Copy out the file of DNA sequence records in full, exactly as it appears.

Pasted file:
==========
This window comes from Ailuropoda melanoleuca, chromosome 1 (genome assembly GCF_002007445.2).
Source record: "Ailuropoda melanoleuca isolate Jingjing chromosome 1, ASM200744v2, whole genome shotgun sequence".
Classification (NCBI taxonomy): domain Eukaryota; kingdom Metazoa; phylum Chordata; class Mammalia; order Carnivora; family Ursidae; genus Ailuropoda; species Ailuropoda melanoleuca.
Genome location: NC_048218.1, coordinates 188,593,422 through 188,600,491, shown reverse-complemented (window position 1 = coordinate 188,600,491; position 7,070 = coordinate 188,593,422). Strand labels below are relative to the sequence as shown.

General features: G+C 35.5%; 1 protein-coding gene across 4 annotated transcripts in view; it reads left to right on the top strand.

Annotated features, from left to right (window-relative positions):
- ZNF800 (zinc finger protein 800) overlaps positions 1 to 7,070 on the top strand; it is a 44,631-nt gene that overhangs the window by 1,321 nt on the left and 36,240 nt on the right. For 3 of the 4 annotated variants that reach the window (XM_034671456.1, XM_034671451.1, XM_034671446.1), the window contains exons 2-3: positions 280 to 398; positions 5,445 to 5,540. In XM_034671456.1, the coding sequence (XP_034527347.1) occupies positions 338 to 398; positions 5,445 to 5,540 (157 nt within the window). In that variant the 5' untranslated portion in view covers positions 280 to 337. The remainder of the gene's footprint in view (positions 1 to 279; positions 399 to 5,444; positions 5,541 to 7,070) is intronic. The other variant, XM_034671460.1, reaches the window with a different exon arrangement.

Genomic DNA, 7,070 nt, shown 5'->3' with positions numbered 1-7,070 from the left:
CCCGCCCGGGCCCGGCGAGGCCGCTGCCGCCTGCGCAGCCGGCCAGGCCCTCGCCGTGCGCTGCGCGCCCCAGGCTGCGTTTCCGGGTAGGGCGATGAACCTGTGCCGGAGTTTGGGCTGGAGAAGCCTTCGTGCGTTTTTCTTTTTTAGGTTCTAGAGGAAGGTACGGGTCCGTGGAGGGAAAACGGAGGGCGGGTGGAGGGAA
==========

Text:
This window comes from Ailuropoda melanoleuca, chromosome 1 (genome assembly GCF_002007445.2).
Source record: "Ailuropoda melanoleuca isolate Jingjing chromosome 1, ASM200744v2, whole genome shotgun sequence".
Classification (NCBI taxonomy): domain Eukaryota; kingdom Metazoa; phylum Chordata; class Mammalia; order Carnivora; family Ursidae; genus Ailuropoda; species Ailuropoda melanoleuca.
Genome location: NC_048218.1, coordinates 188,593,422 through 188,600,491, shown reverse-complemented (window position 1 = coordinate 188,600,491; position 7,070 = coordinate 188,593,422). Strand labels below are relative to the sequence as shown.

General features: G+C 35.5%; 1 protein-coding gene across 4 annotated transcripts in view; it reads left to right on the top strand.

Annotated features, from left to right (window-relative positions):
- ZNF800 (zinc finger protein 800) overlaps positions 1 to 7,070 on the top strand; it is a 44,631-nt gene that overhangs the window by 1,321 nt on the left and 36,240 nt on the right. For 3 of the 4 annotated variants that reach the window (XM_034671456.1, XM_034671451.1, XM_034671446.1), the window contains exons 2-3: positions 280 to 398; positions 5,445 to 5,540. In XM_034671456.1, the coding sequence (XP_034527347.1) occupies positions 338 to 398; positions 5,445 to 5,540 (157 nt within the window). In that variant the 5' untranslated portion in view covers positions 280 to 337. The remainder of the gene's footprint in view (positions 1 to 279; positions 399 to 5,444; positions 5,541 to 7,070) is intronic. The other variant, XM_034671460.1, reaches the window with a different exon arrangement.

Genomic DNA, 7,070 nt, shown 5'->3' with positions numbered 1-7,070 from the left:
CCCGCCCGGGCCCGGCGAGGCCGCTGCCGCCTGCGCAGCCGGCCAGGCCCTCGCCGTGCGCTGCGCGCCCCAGGCTGCGTTTCCGGGTAGGGCGATGAACCTGTGCCGGAGTTTGGGCTGGAGAAGCCTTCGTGCGTTTTTCTTTTTTAGGTTCTAGAGGAAGGTACGGGTCCGTGGAGGGAAAACGGAGGGCGGGTGGAGGGAA